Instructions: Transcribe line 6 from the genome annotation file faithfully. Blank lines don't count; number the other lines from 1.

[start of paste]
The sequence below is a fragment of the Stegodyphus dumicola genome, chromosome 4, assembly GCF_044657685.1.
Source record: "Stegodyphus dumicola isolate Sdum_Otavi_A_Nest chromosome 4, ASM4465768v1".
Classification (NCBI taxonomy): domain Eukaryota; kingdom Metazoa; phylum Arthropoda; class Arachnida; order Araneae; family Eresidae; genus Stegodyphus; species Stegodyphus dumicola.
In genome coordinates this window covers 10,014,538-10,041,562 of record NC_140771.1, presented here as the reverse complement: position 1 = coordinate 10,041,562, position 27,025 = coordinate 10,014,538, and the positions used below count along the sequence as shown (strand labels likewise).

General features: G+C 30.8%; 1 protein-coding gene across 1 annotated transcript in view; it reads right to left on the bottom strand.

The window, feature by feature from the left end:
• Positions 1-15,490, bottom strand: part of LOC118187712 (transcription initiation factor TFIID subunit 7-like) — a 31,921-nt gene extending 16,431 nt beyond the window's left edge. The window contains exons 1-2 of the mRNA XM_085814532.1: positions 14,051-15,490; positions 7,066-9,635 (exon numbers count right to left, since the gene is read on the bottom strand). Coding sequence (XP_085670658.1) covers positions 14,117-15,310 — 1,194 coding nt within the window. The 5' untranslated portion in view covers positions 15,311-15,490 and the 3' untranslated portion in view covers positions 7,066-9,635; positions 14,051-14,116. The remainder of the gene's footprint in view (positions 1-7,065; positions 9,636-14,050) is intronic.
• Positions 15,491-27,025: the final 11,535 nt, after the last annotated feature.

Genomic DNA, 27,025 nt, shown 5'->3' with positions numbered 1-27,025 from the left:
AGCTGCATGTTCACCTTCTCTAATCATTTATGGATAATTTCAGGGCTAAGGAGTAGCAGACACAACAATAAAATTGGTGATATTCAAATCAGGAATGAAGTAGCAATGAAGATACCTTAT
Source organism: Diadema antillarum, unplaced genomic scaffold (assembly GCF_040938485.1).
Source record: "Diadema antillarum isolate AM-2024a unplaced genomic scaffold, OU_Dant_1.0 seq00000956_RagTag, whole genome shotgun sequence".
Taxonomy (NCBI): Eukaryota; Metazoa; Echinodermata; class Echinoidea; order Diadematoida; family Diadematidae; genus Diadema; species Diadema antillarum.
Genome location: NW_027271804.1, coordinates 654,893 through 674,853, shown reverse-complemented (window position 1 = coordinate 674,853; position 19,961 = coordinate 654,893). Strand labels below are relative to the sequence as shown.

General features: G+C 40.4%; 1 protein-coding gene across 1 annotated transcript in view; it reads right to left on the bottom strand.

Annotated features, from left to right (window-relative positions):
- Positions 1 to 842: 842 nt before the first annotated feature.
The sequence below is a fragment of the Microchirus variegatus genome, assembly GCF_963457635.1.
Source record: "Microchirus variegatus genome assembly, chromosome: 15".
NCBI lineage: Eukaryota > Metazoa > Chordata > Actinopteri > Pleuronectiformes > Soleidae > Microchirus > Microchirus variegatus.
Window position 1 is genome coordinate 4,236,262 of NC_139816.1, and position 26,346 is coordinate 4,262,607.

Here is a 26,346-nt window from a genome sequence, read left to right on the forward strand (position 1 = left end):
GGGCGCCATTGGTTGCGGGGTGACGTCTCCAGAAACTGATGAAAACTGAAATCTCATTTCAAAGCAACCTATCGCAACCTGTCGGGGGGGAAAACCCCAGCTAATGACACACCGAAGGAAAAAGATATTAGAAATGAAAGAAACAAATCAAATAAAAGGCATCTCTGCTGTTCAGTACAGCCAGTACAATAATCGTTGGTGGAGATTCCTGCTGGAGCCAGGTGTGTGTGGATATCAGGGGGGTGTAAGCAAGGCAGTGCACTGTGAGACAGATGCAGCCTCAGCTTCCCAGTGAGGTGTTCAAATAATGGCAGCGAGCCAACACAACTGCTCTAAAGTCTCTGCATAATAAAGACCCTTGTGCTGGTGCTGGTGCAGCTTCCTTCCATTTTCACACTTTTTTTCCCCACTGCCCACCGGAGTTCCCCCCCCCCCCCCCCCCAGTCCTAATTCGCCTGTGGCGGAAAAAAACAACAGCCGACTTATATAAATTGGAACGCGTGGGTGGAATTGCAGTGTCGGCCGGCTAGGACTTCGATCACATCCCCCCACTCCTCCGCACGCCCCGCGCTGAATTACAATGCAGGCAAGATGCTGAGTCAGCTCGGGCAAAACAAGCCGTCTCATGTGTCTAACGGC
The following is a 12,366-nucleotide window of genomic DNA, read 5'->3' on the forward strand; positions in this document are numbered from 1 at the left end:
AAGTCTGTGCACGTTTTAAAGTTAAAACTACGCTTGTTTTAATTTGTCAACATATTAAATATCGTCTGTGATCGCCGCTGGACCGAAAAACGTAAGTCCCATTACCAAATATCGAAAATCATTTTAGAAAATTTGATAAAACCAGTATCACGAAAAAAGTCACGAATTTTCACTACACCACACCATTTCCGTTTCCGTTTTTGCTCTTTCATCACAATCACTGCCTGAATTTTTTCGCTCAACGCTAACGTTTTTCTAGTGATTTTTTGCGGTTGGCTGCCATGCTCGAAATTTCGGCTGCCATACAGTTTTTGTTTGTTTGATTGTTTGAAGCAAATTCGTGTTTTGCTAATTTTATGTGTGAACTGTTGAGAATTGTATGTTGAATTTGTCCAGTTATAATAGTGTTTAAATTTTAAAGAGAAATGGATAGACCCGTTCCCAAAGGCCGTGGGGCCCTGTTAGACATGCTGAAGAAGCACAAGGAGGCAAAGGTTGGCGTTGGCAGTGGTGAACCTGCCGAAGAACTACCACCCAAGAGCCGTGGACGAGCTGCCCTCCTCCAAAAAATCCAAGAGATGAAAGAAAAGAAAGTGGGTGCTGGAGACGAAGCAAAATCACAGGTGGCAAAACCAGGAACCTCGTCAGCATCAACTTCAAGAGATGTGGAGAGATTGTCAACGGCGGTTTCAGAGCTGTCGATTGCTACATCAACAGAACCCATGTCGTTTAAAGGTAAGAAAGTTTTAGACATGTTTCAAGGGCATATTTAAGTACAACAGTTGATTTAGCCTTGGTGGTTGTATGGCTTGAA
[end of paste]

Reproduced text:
The window, feature by feature from the left end: